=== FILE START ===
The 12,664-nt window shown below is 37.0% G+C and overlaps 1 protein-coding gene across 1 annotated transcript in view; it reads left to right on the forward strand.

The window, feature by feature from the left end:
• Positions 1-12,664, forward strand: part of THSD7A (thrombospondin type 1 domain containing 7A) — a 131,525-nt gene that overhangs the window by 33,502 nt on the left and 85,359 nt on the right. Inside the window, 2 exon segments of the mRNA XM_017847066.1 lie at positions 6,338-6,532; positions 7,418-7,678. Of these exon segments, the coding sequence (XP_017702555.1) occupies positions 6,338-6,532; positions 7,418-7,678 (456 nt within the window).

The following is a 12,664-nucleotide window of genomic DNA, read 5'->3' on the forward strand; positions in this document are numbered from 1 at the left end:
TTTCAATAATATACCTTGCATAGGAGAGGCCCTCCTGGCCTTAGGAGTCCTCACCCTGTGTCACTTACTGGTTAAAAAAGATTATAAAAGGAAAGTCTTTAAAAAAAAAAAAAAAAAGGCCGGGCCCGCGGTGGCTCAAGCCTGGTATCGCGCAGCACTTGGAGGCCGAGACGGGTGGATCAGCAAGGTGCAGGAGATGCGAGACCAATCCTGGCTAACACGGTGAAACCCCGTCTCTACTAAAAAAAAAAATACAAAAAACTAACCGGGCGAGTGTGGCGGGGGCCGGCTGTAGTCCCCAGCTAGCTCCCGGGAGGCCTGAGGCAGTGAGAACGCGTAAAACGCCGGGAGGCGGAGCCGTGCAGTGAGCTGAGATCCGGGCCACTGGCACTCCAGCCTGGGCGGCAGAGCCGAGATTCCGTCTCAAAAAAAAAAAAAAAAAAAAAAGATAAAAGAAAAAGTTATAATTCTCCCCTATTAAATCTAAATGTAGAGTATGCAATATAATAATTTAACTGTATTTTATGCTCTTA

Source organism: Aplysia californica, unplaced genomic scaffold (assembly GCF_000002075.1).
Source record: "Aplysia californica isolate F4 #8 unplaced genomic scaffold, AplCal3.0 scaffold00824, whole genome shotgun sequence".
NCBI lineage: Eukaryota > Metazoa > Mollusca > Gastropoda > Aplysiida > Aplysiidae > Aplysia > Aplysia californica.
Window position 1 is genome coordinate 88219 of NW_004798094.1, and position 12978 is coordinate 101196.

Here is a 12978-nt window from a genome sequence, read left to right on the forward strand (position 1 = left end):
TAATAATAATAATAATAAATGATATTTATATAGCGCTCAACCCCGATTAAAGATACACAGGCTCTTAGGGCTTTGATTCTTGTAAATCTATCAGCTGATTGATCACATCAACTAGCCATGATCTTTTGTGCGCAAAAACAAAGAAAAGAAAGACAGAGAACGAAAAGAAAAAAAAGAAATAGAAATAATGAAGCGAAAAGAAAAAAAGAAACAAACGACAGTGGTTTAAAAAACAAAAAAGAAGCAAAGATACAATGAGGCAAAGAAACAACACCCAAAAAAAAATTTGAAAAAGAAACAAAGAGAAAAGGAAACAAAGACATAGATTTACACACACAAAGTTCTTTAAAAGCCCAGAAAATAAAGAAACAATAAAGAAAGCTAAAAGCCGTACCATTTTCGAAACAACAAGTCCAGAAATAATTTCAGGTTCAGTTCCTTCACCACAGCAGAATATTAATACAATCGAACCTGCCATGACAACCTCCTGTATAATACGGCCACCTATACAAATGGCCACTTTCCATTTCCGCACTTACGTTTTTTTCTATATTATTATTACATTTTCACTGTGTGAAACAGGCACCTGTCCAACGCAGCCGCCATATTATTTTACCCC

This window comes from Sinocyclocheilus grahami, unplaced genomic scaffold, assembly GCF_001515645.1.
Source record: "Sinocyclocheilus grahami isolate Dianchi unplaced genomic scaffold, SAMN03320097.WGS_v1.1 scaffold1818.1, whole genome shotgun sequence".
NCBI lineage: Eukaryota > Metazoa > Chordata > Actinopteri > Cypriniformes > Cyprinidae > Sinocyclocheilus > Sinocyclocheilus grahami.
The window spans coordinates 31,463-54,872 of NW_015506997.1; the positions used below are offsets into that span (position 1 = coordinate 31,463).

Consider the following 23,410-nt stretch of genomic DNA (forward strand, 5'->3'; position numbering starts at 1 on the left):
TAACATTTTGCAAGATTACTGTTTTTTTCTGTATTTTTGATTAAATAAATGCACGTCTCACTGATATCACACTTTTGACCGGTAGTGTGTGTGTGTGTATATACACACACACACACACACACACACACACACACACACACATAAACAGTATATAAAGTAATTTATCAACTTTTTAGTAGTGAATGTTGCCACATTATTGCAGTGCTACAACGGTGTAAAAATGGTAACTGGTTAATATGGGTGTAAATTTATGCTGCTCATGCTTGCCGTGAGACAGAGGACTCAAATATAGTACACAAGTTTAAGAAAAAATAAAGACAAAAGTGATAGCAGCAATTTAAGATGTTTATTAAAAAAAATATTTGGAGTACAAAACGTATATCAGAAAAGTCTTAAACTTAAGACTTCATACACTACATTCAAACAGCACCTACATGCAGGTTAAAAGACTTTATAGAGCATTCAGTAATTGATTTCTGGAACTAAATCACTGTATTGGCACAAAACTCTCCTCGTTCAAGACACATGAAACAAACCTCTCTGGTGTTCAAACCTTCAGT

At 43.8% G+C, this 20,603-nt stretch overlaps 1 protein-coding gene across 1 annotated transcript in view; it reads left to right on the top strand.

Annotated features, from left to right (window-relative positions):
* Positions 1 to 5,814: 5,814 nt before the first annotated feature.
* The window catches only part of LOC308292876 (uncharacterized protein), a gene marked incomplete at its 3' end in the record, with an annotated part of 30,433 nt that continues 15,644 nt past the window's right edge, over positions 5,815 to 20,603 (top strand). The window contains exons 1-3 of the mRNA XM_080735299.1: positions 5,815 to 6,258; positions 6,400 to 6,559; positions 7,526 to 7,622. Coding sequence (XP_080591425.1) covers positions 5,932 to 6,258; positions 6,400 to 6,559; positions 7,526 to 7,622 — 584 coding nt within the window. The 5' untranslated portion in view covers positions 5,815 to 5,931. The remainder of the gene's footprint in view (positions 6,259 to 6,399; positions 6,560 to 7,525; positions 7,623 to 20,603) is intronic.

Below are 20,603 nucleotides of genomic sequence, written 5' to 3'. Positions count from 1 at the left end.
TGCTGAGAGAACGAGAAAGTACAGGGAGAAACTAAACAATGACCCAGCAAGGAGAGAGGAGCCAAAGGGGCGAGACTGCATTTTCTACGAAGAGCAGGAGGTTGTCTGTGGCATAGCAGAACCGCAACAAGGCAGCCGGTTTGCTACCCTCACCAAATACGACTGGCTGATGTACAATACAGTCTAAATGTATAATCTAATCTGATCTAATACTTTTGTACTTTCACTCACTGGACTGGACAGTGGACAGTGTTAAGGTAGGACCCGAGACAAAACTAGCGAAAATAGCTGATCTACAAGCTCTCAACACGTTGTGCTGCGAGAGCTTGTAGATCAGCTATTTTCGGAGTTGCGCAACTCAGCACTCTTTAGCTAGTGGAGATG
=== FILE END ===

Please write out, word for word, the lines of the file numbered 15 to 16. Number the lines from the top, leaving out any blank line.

The window spans coordinates 31,463-54,872 of NW_015506997.1; the positions used below are offsets into that span (position 1 = coordinate 31,463).

Consider the following 23,410-nt stretch of genomic DNA (forward strand, 5'->3'; position numbering starts at 1 on the left):